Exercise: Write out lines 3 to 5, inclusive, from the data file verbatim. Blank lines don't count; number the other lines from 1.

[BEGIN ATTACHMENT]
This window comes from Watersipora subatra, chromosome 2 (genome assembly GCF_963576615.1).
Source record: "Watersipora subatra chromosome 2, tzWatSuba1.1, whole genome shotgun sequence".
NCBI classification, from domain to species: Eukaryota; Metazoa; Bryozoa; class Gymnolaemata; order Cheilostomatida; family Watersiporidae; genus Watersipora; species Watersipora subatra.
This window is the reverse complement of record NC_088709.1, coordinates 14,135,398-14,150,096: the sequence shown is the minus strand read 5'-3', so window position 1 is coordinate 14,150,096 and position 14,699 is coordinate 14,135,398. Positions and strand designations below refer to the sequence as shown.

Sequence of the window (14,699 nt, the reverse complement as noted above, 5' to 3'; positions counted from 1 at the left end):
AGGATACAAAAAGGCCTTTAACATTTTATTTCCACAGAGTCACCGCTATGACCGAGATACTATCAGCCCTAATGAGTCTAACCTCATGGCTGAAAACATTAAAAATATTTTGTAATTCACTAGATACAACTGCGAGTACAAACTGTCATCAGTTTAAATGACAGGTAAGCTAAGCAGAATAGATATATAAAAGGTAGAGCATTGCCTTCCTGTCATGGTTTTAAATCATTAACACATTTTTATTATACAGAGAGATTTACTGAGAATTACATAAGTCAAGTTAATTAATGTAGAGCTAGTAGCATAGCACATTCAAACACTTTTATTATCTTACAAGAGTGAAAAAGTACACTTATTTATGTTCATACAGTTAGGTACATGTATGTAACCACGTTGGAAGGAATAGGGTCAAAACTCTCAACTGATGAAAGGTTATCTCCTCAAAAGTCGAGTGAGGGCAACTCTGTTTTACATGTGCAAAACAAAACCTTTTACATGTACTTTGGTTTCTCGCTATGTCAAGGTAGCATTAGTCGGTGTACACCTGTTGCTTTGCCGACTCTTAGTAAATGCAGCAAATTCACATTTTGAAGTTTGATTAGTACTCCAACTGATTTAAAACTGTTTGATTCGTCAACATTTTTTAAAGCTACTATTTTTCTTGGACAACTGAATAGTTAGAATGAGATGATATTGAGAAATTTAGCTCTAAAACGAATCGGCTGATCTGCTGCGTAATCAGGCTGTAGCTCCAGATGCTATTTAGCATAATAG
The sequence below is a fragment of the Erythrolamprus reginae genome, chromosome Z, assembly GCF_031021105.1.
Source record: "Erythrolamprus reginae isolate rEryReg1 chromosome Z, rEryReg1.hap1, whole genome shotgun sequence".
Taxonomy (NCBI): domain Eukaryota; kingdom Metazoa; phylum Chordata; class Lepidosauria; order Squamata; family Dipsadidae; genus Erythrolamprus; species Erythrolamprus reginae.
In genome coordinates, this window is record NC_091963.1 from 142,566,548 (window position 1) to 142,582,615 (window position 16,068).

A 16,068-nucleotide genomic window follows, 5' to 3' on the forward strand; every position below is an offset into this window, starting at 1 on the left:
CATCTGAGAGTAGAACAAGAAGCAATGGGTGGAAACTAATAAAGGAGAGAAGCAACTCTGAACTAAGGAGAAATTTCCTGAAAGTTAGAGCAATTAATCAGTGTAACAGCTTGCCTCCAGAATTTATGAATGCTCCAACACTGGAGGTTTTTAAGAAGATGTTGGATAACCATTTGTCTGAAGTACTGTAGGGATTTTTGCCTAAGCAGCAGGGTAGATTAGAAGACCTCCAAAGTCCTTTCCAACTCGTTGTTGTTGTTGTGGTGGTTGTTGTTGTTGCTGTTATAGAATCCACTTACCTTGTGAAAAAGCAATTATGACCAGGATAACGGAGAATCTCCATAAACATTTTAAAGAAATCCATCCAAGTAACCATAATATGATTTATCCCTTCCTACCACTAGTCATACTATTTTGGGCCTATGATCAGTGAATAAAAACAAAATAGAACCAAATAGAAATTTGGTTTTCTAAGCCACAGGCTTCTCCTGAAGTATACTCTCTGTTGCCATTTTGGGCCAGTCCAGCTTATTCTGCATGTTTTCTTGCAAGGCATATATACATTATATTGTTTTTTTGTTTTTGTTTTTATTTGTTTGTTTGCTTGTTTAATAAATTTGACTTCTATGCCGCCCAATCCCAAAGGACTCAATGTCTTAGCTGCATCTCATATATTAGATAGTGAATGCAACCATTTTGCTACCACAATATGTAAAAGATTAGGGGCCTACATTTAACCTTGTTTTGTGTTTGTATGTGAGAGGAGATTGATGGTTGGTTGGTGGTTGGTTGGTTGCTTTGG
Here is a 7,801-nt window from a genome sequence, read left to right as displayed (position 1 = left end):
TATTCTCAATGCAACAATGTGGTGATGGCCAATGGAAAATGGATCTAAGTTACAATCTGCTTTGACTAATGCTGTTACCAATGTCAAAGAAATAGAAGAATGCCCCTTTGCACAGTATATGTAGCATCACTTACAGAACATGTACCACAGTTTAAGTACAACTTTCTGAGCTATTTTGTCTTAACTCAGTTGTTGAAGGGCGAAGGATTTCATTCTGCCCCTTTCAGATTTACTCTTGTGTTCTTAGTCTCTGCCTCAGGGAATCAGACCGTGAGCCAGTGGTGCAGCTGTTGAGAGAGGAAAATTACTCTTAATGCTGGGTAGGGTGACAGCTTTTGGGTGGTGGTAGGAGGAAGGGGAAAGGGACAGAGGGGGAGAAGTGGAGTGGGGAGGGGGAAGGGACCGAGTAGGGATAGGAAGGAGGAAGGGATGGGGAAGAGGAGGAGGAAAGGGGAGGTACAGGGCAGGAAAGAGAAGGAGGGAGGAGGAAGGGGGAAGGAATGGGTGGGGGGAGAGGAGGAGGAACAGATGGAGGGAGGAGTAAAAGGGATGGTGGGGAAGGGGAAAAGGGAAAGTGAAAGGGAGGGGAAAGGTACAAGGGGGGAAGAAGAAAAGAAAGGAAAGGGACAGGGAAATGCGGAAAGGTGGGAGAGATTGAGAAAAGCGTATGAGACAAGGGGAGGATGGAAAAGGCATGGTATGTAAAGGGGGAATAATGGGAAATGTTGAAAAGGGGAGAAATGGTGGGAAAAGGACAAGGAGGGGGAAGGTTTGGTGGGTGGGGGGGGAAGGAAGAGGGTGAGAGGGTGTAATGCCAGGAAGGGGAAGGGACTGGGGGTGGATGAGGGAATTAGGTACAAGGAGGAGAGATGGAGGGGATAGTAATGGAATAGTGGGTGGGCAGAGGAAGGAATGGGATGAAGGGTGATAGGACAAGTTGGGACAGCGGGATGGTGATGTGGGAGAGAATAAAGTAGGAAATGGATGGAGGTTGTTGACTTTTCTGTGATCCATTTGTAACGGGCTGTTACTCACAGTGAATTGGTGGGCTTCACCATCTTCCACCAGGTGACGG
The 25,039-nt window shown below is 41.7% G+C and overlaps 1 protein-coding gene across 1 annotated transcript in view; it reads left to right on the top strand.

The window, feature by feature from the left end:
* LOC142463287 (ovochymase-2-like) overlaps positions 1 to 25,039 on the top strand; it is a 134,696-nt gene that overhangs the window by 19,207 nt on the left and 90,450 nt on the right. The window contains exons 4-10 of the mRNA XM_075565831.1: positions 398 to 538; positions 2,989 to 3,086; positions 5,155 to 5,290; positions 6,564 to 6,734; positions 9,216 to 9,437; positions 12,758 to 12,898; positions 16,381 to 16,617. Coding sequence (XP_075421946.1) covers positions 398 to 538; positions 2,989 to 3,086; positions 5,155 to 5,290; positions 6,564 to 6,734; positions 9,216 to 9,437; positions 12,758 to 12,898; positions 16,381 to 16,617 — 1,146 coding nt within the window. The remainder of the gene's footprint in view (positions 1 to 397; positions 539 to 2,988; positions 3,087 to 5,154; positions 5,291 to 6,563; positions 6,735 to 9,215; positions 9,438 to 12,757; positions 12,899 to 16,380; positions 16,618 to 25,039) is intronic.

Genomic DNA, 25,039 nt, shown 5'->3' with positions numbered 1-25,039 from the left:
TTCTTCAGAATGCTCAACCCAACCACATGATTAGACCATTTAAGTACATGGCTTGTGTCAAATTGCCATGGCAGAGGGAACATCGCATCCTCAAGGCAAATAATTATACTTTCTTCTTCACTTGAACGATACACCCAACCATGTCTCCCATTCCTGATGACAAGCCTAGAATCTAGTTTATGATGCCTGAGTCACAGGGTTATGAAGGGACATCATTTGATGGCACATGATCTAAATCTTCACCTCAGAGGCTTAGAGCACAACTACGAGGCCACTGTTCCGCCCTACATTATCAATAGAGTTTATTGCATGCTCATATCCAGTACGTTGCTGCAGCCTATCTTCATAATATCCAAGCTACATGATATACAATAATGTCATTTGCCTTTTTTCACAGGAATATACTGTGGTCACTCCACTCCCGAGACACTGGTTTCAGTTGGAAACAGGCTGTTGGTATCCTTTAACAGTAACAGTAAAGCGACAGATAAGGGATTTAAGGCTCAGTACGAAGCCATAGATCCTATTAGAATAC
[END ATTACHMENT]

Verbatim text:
NCBI classification, from domain to species: Eukaryota; Metazoa; Bryozoa; class Gymnolaemata; order Cheilostomatida; family Watersiporidae; genus Watersipora; species Watersipora subatra.
This window is the reverse complement of record NC_088709.1, coordinates 14,135,398-14,150,096: the sequence shown is the minus strand read 5'-3', so window position 1 is coordinate 14,150,096 and position 14,699 is coordinate 14,135,398. Positions and strand designations below refer to the sequence as shown.

Sequence of the window (14,699 nt, the reverse complement as noted above, 5' to 3'; positions counted from 1 at the left end):